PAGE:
Hymenoptera is the third-largest order of insects, comprising the sawflies, wasps, bees, and ants. Over 150,000 species are recognized, with many more remaining to be described. The name refers to the wings of the insects, but the original derivation is ambiguous. All references agree that the derivation involves the Ancient Greek πτερόν (pteron) for wing. The Ancient Greek ὑμήν (hymen) for membrane provides a plausible etymology for the term because these insects have membranous wings. However, a key characteristic of this order is that the hind wings are connected to the fore wings by a series of hooks. Thus, another plausible etymology involves Hymen, the Ancient Greek god of marriage, as these insects have "married wings" in flight.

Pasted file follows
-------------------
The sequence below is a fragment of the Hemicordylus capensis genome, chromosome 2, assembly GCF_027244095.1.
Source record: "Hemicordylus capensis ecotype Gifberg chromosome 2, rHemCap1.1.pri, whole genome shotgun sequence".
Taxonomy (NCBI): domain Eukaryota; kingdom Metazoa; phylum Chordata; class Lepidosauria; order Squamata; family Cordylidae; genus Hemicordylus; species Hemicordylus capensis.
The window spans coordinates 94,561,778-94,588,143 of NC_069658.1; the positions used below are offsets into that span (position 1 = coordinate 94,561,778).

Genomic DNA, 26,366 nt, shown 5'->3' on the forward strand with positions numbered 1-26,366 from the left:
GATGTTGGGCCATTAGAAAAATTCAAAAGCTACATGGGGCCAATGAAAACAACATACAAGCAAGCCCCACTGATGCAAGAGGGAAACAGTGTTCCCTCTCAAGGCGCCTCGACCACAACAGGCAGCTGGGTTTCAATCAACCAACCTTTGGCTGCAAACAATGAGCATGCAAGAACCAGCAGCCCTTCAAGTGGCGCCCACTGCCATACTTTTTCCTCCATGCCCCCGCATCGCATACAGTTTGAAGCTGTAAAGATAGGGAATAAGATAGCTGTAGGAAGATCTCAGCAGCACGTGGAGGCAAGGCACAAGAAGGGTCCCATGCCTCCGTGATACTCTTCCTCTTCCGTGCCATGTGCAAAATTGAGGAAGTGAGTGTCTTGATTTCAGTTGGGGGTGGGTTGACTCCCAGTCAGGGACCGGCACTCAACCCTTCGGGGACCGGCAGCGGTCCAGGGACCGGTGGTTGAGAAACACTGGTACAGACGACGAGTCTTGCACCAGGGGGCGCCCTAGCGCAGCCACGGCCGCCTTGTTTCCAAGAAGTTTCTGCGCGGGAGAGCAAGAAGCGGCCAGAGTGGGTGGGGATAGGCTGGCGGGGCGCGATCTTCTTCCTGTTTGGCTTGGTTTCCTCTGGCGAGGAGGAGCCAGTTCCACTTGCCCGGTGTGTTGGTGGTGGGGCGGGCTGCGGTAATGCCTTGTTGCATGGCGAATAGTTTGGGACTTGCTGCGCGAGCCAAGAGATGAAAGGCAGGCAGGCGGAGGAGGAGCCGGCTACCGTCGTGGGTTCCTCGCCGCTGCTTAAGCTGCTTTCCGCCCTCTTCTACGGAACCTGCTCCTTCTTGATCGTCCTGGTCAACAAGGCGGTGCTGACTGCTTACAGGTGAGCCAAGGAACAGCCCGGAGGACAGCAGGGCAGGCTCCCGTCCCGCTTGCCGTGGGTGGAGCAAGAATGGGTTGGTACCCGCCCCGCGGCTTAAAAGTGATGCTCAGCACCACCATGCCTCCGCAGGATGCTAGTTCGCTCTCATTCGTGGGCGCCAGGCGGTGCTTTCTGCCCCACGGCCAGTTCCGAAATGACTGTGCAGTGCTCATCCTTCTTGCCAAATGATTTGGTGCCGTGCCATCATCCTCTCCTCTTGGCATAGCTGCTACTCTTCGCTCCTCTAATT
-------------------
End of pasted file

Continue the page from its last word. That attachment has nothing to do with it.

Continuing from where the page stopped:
Females typically have a special ovipositor for inserting eggs into hosts or otherwise inaccessible places. The ovipositor is often modified into a stinger. The young develop through holometabolism (complete metamorphosis)—that is, they have a worm-like larval stage and an inactive pupal stage before they mature.